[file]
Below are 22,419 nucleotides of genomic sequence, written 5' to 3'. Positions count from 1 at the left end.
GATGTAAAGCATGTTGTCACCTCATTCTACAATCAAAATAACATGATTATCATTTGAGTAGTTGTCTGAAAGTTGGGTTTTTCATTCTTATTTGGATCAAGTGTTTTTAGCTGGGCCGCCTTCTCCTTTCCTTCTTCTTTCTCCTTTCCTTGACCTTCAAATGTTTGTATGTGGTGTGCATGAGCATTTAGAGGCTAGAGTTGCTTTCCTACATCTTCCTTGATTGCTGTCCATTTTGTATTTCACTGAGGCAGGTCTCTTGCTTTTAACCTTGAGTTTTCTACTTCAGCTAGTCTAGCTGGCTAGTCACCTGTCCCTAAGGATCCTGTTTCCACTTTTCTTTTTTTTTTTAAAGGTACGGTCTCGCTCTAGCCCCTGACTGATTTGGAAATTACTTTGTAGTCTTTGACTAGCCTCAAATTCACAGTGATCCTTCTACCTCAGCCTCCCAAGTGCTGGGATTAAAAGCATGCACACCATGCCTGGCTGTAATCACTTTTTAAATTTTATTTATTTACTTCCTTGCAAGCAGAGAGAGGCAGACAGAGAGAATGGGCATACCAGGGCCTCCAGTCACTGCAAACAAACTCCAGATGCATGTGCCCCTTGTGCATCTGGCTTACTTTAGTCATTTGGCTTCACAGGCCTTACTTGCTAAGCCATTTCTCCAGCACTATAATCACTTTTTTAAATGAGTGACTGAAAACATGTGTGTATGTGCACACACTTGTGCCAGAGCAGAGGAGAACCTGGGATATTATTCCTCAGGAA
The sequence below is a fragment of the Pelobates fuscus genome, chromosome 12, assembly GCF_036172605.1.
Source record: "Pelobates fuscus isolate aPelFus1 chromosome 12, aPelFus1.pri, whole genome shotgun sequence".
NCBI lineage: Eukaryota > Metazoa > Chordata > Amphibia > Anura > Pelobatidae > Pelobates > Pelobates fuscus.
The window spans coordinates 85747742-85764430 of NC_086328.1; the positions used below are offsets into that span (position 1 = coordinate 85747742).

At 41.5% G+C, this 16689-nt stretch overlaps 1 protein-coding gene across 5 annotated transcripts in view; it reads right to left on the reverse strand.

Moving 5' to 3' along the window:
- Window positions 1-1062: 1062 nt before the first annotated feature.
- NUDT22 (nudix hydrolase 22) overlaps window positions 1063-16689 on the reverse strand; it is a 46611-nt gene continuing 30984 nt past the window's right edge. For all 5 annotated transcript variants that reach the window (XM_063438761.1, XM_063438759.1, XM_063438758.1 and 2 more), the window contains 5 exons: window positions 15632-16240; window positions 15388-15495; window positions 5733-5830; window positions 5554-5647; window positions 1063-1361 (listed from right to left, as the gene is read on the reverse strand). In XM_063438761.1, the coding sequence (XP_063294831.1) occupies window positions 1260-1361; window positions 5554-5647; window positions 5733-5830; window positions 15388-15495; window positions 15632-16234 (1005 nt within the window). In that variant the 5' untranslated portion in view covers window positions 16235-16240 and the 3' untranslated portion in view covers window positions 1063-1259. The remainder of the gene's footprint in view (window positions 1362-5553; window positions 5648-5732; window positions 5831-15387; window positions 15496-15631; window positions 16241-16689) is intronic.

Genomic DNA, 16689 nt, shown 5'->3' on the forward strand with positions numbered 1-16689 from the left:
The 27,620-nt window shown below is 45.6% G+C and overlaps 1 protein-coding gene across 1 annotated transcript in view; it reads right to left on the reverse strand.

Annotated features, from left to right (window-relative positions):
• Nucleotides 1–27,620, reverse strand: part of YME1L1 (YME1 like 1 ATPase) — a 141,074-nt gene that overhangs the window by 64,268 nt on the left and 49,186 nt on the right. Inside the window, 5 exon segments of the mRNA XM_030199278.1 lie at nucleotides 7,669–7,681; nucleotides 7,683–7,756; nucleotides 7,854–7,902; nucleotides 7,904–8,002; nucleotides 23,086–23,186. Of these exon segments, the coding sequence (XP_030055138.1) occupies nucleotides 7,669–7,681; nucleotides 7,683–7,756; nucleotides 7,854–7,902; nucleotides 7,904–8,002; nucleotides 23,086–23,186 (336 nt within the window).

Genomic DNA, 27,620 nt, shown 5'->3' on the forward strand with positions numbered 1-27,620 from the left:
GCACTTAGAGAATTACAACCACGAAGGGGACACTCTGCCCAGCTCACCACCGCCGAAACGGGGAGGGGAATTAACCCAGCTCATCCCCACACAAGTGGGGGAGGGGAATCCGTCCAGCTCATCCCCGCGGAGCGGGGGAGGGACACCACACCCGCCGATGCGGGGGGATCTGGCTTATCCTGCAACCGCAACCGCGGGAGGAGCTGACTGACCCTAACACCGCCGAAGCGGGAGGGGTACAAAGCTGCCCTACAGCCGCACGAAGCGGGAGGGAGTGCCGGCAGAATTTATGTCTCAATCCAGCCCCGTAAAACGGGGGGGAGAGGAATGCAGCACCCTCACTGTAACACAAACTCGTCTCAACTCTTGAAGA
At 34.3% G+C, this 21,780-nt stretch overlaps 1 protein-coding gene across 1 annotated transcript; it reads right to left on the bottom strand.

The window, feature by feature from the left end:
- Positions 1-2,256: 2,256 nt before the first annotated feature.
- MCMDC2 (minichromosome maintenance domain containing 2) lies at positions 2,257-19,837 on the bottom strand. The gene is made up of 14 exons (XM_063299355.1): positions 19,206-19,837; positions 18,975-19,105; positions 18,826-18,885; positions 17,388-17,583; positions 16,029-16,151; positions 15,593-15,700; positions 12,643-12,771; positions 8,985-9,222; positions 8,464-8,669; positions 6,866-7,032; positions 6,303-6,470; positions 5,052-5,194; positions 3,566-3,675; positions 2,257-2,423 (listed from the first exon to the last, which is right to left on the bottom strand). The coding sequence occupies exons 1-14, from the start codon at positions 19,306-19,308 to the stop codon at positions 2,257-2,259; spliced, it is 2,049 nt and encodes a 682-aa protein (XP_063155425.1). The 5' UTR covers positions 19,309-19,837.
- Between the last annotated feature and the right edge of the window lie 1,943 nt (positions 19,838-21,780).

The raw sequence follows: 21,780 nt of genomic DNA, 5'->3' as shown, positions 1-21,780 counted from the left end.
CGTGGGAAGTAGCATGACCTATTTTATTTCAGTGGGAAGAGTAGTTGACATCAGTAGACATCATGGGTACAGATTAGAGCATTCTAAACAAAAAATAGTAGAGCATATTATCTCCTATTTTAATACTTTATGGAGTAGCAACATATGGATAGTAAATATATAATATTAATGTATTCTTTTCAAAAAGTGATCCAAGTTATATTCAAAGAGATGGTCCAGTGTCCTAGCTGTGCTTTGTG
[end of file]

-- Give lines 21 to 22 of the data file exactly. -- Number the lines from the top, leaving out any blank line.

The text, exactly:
- Between the last annotated feature and the right edge of the window lie 1,943 nt (positions 19,838-21,780).

The raw sequence follows: 21,780 nt of genomic DNA, 5'->3' as shown, positions 1-21,780 counted from the left end.